MJW: I have some sort of ability to quickly identify those who approach music from a place that is not necessarily their heart. For lack of a more eloquent way of saying it, I call it “cock rock.” (laughs) These people are doing it for their ego, or even for greed. The reason that I or the people who I work with want to make money doing music is purely to afford to be able to do the art as much as possible - to be creative and expressive and still fulfill the vision and purpose they have in their life. It’s not about sex, drugs, Lamborghinis and pools. One of the biggest problems that artists have is if they have that shallow perception of what they want to be, then they are not going to be successful in the long run. Your perception and values change as you go through life. There are other businesses that are more set up for that greedy and shallow approach. The music business is more like winning in Vegas; it is not set up like you are guaranteed to win. As an artist, you make a record and you think it is the bomb, and the best thing you’ve ever made. You have this expectation and hope that you are going to be the next Coldplay or The Killers, but you don’t spend the time nurturing your own audience. I can almost guarantee if you made it from the heart, believe in what you do and are doing it to be expressive from an artist's perception, that there is an audience for it somewhere. But you have to work to find that audience, and that is what most bands don’t do. They expect that because it is the greatest thing they have ever made that they are going to be The Killers or whoever. You have to work really hard to find your audience. Play shows, get on the internet, live your lifestyle finding and nurturing your audience.

MM: Do you think that bands not only have work ethic problems, but have problems with their perception of work, not realizing that if it is something that helps you reach your goals and that you are passionate about it, then you shouldn’t really consider it work anyway, even when you are busting your butt to get out there?

MJW: There is a serious amount of actual work in making the creation. My passion is in nurturing and developing new artists. What I find in most of their perceptions is that they just want to make a record. It is almost too overwhelming for them to think about what they need to do after that. Sure, they want to play and tour and hear it on the radio, but they don’t necessarily know what it takes to make all that happen. The primary focus initially for a new artist always seems to be just making that record, and then they think the rest will come. Obviously, it is a requirement initially to get that recording made. But it’s like they want to create, but then they don’t necessarily want to go through the whole promotion and marketing part of it. From a record label’s perspective, I need bands who want the whole picture, because there is no way I am going to recoup if they are not out performing and not actively marketing who they are. This is the only way they are going to make the money to keep going in and making more records and being creative.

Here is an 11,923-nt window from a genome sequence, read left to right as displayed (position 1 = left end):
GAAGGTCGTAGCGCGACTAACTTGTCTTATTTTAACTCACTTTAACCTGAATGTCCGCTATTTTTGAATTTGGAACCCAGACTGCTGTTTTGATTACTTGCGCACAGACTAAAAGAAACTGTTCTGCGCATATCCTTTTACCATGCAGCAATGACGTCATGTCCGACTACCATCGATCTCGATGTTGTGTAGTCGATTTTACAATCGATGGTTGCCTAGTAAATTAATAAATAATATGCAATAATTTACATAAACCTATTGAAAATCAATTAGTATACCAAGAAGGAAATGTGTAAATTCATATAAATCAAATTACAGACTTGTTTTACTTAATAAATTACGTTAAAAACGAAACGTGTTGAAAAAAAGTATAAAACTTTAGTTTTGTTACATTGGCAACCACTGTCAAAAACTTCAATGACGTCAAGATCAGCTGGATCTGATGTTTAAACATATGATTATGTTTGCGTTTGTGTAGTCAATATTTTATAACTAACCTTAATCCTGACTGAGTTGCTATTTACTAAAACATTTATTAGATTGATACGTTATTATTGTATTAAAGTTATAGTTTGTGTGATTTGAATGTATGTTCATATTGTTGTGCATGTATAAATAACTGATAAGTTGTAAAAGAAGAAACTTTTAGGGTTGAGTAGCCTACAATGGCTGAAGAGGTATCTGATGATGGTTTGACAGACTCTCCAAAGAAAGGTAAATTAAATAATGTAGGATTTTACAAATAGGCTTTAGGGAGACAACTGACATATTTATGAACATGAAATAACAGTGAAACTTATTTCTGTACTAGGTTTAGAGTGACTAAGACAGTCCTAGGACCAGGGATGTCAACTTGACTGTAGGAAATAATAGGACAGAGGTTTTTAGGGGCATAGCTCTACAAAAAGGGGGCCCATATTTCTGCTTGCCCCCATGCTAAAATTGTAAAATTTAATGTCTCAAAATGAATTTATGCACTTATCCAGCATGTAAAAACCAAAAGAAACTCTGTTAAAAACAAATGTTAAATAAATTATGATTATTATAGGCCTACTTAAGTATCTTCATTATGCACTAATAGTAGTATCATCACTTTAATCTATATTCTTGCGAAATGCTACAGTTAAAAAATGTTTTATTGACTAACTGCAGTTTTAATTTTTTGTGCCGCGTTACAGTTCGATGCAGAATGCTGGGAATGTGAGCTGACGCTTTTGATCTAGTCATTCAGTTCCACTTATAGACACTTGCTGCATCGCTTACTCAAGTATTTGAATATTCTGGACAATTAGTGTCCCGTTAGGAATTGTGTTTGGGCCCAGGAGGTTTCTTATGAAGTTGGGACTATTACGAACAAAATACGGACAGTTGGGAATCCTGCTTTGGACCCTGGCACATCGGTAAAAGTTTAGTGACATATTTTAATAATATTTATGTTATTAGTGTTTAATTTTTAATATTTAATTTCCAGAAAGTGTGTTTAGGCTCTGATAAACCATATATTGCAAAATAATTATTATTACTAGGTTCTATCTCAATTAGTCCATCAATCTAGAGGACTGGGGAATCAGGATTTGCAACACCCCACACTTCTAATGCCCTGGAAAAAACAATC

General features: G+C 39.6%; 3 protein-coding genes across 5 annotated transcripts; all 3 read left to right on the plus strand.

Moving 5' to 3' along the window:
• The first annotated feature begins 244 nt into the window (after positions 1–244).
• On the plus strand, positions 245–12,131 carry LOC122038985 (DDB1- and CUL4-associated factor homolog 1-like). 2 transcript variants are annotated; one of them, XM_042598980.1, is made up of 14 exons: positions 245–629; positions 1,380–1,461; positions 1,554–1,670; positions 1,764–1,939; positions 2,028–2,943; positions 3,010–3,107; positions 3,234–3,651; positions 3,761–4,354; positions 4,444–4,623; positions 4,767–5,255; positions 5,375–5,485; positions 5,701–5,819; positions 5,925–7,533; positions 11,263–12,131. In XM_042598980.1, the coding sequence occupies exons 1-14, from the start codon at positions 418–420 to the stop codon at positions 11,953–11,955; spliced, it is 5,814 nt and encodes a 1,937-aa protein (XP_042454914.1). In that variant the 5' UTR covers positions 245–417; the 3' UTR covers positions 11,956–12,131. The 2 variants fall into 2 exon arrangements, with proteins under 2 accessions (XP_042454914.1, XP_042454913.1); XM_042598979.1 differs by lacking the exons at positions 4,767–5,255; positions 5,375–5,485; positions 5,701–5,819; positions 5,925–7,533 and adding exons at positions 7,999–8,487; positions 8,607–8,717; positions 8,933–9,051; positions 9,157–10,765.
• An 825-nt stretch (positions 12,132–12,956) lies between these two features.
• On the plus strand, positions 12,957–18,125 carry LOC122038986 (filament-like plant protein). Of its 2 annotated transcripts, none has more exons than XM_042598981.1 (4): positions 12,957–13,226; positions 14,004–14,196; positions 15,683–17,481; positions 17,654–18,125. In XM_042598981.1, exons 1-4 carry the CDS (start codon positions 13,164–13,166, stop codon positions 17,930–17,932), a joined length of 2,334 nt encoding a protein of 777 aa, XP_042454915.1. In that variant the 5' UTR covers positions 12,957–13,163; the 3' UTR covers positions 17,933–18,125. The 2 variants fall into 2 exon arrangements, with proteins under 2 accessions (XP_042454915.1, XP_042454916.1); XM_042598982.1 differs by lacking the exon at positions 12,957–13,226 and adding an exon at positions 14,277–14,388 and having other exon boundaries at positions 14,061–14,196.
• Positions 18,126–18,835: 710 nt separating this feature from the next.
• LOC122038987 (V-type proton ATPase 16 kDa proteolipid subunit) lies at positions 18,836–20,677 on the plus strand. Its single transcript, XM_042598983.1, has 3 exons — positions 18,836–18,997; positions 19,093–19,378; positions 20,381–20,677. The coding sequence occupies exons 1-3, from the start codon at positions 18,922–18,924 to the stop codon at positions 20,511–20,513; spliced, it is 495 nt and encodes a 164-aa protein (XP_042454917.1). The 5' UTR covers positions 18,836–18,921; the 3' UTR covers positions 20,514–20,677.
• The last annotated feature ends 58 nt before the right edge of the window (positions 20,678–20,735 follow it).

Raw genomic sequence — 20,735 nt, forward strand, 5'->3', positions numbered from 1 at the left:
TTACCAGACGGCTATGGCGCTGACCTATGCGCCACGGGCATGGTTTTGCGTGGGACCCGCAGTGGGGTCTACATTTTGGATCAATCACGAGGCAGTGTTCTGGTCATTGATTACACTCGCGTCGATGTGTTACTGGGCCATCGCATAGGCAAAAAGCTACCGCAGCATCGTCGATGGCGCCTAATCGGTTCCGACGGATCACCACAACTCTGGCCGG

MM: What other mistakes do you see bands make that make you shake your head and say, wow, don’t do that?

MJW: One of the biggest mistakes is if a band gets caught up in a certain lifestyle where they no longer have the capacity to be creative and be a band. It’s like you quit your job because you feel that you are just going to make it. Sometimes it does take that leap of faith, but I’ve seen it more often that you come out to Hollywood, you are on the streets and you may have been safer to stay in the incubation of comfort where you are in a situation where you can stay creative, afford to sit and play your guitar, buy guitar strings, and get rehearsal space where you can afford to develop and nurture your craft and band. Some people get to this level of desperation, and once in a while it pays off. Mostly, it becomes destructive, where you may sign a deal out of desperation; you lose all control and nothing ever happens. Or you absolutely don’t have any capability to afford to be creative or do anything. It is not true for all cases. Some people do make it with a leap of faith.

MM: Of course that is very rare. Most people have to bust their butts, and the roll of the dice people are few and far between.

MJW: That is true. What one of the biggest mistakes is you make a record. You get out there. You play some shows maybe for ten or fifteen people. Then you get to your tenth show with mostly your friends and your mom there, and you start thinking, I’m failing, and you give up. You think you are going to have The Killers success right off the top.

MM: So, you need to have patience.